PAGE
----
This is a Ruritanian fantasy. It’s also a pretty straight-ahead romance, which isn’t generally my thing, but I enjoyed it quite a lot. It takes place in the fictional tiny European country of Alpennia, and involves inheritances and wills and political intrigue. There’s also magic, very Christianity-based, a matter of petitioning saints in the right way at the right times. It’s the sort of thing that could easily turn me off, but I thought was handled very very well. Basically an eccentric wealthy baron leaves nearly everything he owns–except his title and the estate attached to it–to his god-daughter, a young woman nearly at her legal majority but being pressured to find a husband who can support her, since she has no means of her own. “Everything the baron owns” includes his bodyguard/duellist, another young woman. The bodyguard can’t be freed yet, because of the terms of the baron’s will, and besides the new young baron really resents being done out of the money he expected to inherit and will stop at nothing to get it, as well as his revenge. This is lots of fun, and Goodreads calls it “Alpennia #1” which implies there are more, so those are going on my long long TBR list for whenever I can get to them.

4 Responses

  1. Fade Manley

    There are indeed more Alpennia novels! I’m currently rereading the second one, The Mystic Marriage, because the third just came out and I want to be up to speed on all the politics and character names before I dive in.

    1. S
      Sara Uckelman

      Here’s another person coming by to add her voice in support of reading Mystic Marriage and Mother of Souls! I was lucky enough to be one of the SME’s for MoS, so I got an advance copy. Thank goodness, because my pre-ordered copy hasn’t arrived yet. The only fault with MoS is that I simply want to know so much more about so many of the secondary characters. Luckily, Jones has many more books planned, so hopefully that desire will be sated.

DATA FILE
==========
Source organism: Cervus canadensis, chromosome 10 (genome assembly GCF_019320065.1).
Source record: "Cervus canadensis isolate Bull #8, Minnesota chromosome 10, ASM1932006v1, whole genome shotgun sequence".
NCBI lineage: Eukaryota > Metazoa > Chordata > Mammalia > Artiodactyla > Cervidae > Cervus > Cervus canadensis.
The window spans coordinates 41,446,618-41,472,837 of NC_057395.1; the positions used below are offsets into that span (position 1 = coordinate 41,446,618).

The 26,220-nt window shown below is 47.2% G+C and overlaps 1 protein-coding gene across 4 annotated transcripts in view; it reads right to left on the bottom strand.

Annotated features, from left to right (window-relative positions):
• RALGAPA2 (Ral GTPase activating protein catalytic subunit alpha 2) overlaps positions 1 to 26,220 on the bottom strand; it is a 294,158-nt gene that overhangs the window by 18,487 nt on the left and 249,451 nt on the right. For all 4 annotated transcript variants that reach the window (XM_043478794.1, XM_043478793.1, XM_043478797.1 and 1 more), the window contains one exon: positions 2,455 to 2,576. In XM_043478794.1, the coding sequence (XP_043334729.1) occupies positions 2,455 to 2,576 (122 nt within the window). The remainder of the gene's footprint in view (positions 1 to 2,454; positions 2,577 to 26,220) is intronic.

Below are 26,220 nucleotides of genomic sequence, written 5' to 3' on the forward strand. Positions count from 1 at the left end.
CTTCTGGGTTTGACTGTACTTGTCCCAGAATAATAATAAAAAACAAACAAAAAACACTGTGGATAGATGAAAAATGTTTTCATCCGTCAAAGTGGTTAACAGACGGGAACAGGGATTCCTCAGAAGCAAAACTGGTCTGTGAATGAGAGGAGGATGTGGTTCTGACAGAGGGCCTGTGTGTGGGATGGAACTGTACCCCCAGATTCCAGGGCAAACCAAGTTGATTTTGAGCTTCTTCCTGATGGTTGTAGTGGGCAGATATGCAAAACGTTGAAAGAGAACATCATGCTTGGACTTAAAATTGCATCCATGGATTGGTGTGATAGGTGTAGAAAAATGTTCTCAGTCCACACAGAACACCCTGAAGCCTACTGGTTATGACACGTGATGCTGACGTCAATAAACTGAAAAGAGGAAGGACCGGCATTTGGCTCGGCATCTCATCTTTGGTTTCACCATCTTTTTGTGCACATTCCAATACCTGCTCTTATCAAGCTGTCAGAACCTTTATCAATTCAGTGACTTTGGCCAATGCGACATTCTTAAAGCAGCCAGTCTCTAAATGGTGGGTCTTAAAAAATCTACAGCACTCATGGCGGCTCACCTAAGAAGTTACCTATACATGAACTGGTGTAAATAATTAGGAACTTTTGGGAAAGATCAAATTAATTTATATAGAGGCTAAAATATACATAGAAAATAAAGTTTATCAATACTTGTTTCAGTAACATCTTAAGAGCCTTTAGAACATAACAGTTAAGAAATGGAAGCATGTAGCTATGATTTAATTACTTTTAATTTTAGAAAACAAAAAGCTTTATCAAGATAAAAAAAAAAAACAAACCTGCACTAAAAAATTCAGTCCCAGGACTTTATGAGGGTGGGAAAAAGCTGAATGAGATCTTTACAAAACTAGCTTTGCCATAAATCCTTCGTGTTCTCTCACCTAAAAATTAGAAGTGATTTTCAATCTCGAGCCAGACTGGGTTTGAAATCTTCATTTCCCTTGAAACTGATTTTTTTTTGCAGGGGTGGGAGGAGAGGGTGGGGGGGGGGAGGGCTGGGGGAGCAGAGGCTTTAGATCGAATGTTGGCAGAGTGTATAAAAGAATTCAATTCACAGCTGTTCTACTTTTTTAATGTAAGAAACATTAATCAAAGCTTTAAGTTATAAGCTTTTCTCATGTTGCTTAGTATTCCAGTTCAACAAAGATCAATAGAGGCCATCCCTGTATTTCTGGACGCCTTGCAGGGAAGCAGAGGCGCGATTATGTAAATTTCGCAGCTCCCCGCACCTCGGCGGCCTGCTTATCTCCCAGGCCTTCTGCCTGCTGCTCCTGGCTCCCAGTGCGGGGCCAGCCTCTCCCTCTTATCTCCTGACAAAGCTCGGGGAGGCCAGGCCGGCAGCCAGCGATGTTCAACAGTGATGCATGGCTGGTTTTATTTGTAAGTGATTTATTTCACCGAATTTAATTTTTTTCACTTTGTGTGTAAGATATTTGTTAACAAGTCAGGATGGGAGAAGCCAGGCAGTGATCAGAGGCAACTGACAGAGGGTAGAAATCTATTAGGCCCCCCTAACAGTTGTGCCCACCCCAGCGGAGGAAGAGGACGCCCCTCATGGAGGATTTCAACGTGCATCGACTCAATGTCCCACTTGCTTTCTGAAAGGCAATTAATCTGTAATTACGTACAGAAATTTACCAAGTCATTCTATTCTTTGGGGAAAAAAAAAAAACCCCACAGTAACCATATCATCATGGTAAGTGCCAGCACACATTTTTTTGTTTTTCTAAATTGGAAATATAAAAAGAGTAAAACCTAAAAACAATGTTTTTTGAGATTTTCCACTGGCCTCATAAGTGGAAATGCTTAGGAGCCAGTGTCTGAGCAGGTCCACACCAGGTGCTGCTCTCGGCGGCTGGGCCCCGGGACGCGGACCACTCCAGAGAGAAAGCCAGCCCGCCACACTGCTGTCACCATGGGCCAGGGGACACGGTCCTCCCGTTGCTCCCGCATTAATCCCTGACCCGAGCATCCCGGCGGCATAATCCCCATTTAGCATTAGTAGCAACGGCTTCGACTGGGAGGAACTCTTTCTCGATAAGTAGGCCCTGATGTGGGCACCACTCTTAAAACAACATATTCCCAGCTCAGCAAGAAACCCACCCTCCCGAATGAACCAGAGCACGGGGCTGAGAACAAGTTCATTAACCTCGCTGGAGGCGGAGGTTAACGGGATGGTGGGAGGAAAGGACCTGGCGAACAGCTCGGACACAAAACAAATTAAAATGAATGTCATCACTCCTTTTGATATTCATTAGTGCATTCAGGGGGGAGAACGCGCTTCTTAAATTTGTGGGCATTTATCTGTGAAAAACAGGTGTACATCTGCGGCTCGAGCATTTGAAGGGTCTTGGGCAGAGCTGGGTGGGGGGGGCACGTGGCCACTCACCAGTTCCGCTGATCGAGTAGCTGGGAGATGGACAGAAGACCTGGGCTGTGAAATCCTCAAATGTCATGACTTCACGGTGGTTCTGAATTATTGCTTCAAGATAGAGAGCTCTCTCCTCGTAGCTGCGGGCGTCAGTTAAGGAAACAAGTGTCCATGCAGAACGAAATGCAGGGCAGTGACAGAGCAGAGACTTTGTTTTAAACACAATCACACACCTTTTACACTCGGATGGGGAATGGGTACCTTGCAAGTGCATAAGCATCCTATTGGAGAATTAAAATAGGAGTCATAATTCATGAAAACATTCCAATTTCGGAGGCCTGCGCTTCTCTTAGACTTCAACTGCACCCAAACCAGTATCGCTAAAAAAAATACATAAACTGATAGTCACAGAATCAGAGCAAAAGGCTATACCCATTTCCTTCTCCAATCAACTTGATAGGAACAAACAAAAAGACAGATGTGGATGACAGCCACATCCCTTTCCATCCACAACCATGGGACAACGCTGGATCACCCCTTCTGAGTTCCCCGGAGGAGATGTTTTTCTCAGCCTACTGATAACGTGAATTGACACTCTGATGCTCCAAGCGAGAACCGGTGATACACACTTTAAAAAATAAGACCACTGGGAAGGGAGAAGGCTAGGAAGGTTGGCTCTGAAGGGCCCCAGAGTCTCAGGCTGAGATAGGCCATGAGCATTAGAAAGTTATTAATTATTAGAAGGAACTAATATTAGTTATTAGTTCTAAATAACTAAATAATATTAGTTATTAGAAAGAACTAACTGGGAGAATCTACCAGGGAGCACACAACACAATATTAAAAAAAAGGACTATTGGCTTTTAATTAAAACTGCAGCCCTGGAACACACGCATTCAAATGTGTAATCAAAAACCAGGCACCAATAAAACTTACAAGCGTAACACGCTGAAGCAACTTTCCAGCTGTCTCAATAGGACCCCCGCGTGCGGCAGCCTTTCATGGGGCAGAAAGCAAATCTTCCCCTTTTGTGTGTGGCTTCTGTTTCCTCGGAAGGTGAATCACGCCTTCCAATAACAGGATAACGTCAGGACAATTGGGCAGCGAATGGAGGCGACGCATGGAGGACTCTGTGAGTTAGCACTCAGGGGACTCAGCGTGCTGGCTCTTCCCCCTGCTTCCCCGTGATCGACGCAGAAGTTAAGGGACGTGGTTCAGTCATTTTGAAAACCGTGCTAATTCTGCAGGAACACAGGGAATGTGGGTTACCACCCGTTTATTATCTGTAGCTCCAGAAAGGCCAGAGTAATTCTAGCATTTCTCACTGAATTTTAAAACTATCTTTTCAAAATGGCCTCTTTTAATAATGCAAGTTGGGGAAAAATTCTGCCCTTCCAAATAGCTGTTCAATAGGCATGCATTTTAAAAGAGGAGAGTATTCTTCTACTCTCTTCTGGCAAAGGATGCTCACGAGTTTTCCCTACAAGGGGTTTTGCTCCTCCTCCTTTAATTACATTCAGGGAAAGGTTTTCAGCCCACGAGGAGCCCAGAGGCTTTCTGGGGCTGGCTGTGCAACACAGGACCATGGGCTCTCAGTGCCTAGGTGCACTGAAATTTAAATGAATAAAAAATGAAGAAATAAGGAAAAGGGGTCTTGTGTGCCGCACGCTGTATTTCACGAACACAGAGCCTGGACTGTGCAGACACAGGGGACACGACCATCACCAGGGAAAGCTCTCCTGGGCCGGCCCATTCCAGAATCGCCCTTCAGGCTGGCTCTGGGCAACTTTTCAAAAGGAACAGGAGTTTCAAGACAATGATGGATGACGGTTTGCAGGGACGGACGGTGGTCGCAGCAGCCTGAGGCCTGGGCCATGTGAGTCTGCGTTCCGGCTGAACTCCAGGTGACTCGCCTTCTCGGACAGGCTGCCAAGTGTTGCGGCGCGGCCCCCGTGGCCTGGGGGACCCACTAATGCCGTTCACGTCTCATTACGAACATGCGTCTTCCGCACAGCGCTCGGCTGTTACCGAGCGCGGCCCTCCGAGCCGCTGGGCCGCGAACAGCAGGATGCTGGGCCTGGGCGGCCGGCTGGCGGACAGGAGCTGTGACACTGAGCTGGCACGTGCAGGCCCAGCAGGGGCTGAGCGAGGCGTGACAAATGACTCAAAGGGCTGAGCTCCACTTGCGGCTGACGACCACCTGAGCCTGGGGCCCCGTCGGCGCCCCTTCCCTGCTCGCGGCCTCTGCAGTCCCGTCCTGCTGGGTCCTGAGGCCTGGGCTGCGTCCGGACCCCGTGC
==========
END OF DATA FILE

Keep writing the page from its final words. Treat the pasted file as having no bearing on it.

On a different topic, I just had half a dozen people recommend the Ancillary trilogy to me on FB, and they’re en route to me as I type. I confess to having not heard of either them or you before, but from that set of friends that number of recommendations is very high praise, so I look forward to reading them!

  2. A
    Andrew Barton (MadLogician)

    I’ve just finished the third Alpennia book and it’s as good as the other two. Unlike the first two books this one does not qualify as a formula Romance even though one of its arcs is resolved triumphantly at the end. There are enough loose ends that the series could easily be continued.

    Many of the characters believe that the magic of Alpennia’s world is entirely Christianity-based, but it seems to become clear as the series progresses that this is not completely true. We can’t tell yet how true it is. One data point: a Jewish character is able to play a full part in alchemical workings.

  3. f
    flowerscat

    I love the Alpennia series – and I liked the Mystic Marriage more than the Daughter of Mystery. Currently reading Mother of Souls. Surprisingly, the religious element has never bothered me, and I didn’t actually think about the religious aspect till I read your review.